Luckily, one of my first acquisitions as a homebrewer was a Counterflow Wort Chiller. In fact I made it by myself, but based on someone else’s design. I’m proud of it, because it looks like a home-made, homebrewer’s chiller.
As quoted from Palmer’s How To Brew:
Counterflow Chillers are a bit more difficult to build but cool the wort a bit better. Counterflow chillers use more water to cool a smaller volume of wort faster than an immersion chiller so you get a better cold break and clearer beer. The drawbacks are keeping the inside of the chiller clean between batches and preventing hops and break material in the kettle from clogging the intake. A copper pot scrubby can be attached to the end of the racking cane to help filter out hop particles.
The increased efficiency of a counterflow chiller lets you use a shorter length of tubing to achieve the same amount of wort cooling. The tube-within-a-tube chiller can be coiled into a convenient roll. The hot side of the chiller, the racking tube intake, needs to be copper or another heat resistant material. Plastic racking canes tend to melt from the heat of the pot when the hot wort is siphoned into the chiller. Counterflow chillers are best used when there is a spigot mounted on the side of the pot negating the need to siphon the wort.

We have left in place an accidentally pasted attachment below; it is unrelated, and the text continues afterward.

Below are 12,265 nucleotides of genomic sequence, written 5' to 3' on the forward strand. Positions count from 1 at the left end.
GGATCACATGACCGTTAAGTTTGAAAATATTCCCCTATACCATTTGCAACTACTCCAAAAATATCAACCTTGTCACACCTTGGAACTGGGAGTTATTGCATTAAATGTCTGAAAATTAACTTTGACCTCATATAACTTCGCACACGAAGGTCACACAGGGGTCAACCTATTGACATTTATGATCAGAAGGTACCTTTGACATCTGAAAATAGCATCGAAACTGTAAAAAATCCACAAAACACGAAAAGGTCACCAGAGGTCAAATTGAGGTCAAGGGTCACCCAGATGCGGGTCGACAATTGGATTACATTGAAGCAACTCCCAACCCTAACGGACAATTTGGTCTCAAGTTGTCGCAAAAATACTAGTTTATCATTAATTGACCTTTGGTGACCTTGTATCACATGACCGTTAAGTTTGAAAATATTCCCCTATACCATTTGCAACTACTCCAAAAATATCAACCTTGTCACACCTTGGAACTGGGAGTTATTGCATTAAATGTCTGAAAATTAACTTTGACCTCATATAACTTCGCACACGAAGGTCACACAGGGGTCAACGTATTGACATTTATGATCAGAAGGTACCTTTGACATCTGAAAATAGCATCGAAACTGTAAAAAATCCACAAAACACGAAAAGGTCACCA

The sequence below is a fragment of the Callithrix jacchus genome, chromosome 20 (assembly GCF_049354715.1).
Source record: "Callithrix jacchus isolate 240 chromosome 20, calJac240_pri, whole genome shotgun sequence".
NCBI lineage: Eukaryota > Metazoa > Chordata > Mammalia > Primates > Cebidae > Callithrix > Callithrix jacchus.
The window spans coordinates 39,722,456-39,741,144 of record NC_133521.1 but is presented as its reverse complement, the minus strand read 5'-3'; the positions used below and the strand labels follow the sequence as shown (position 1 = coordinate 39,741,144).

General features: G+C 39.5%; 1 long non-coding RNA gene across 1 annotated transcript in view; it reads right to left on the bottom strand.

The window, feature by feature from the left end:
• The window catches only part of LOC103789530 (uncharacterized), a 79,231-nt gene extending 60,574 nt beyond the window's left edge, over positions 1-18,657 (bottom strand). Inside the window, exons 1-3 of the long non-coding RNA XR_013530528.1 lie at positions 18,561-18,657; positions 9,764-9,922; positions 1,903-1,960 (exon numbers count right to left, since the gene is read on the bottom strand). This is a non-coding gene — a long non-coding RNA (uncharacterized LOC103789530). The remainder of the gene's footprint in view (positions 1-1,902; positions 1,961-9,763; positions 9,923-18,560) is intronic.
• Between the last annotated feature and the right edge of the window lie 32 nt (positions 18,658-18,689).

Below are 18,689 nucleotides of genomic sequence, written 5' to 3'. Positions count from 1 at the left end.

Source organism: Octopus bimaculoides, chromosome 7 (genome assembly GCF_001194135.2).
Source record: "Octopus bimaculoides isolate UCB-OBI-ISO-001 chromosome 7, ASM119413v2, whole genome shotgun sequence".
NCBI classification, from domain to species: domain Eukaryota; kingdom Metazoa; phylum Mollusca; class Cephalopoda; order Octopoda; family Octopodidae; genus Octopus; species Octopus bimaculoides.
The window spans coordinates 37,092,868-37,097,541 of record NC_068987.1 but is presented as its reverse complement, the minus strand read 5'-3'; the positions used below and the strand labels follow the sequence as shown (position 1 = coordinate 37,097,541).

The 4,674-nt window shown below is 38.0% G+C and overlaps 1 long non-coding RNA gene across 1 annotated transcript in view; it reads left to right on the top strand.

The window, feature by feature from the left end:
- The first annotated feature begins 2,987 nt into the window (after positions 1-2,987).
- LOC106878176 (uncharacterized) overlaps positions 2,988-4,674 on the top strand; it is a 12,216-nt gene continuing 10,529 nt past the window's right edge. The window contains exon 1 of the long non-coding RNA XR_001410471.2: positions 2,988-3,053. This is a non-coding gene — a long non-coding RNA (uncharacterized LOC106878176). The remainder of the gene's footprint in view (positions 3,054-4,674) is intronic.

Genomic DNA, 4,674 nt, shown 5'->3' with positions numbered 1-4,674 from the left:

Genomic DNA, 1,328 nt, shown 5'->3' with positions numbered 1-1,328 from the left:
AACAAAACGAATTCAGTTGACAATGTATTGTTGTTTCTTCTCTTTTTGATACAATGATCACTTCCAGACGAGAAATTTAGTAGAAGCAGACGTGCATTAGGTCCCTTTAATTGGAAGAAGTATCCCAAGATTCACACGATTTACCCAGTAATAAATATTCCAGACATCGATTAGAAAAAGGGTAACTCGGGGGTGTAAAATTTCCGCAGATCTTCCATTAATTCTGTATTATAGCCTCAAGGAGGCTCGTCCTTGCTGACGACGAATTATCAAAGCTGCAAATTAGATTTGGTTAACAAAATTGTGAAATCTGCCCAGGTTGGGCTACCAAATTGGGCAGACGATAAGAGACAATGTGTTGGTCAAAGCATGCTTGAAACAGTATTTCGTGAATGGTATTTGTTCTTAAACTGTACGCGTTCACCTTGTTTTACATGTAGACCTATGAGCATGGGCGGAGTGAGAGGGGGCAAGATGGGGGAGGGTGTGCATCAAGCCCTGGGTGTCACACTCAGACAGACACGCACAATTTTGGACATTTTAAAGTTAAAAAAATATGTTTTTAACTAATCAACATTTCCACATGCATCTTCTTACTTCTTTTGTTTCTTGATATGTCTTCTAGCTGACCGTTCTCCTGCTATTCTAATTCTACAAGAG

I sure had my ups and downs on the first attempts to make it work, but it was worth it. Now I let the beer flow freely through the chiller and in no time it is in the fermentation bucket at the right temperature.